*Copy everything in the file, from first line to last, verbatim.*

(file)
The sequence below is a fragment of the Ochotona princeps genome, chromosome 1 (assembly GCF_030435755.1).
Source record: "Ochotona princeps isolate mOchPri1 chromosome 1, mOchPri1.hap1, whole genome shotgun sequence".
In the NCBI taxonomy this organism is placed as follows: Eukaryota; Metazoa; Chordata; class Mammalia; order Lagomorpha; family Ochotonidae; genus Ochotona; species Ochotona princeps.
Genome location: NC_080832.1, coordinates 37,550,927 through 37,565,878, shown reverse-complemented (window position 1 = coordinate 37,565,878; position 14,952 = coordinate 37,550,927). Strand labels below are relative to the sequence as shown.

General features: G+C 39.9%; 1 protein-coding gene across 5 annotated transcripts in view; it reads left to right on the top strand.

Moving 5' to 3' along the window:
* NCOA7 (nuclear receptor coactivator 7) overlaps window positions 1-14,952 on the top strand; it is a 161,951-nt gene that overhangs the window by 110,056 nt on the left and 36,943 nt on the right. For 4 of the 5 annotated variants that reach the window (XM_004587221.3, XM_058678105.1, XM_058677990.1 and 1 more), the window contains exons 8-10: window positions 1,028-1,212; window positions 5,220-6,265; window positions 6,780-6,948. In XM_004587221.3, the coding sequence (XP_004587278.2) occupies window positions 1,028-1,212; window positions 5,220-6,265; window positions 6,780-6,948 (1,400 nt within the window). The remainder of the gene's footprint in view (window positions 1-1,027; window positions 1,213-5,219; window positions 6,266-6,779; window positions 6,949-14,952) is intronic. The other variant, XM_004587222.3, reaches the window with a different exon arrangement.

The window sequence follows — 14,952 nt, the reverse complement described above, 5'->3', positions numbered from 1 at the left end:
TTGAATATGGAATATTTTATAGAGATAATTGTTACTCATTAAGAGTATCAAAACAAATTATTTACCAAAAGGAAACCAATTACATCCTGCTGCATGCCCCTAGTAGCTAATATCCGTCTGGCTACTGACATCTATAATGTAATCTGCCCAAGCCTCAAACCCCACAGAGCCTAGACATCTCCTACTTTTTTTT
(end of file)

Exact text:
The sequence below is a fragment of the Ochotona princeps genome, chromosome 1 (assembly GCF_030435755.1).
Source record: "Ochotona princeps isolate mOchPri1 chromosome 1, mOchPri1.hap1, whole genome shotgun sequence".
In the NCBI taxonomy this organism is placed as follows: Eukaryota; Metazoa; Chordata; class Mammalia; order Lagomorpha; family Ochotonidae; genus Ochotona; species Ochotona princeps.
Genome location: NC_080832.1, coordinates 37,550,927 through 37,565,878, shown reverse-complemented (window position 1 = coordinate 37,565,878; position 14,952 = coordinate 37,550,927). Strand labels below are relative to the sequence as shown.

General features: G+C 39.9%; 1 protein-coding gene across 5 annotated transcripts in view; it reads left to right on the top strand.

Moving 5' to 3' along the window:
* NCOA7 (nuclear receptor coactivator 7) overlaps window positions 1-14,952 on the top strand; it is a 161,951-nt gene that overhangs the window by 110,056 nt on the left and 36,943 nt on the right. For 4 of the 5 annotated variants that reach the window (XM_004587221.3, XM_058678105.1, XM_058677990.1 and 1 more), the window contains exons 8-10: window positions 1,028-1,212; window positions 5,220-6,265; window positions 6,780-6,948. In XM_004587221.3, the coding sequence (XP_004587278.2) occupies window positions 1,028-1,212; window positions 5,220-6,265; window positions 6,780-6,948 (1,400 nt within the window). The remainder of the gene's footprint in view (window positions 1-1,027; window positions 1,213-5,219; window positions 6,266-6,779; window positions 6,949-14,952) is intronic. The other variant, XM_004587222.3, reaches the window with a different exon arrangement.

The window sequence follows — 14,952 nt, the reverse complement described above, 5'->3', positions numbered from 1 at the left end:
TTGAATATGGAATATTTTATAGAGATAATTGTTACTCATTAAGAGTATCAAAACAAATTATTTACCAAAAGGAAACCAATTACATCCTGCTGCATGCCCCTAGTAGCTAATATCCGTCTGGCTACTGACATCTATAATGTAATCTGCCCAAGCCTCAAACCCCACAGAGCCTAGACATCTCCTACTTTTTTTT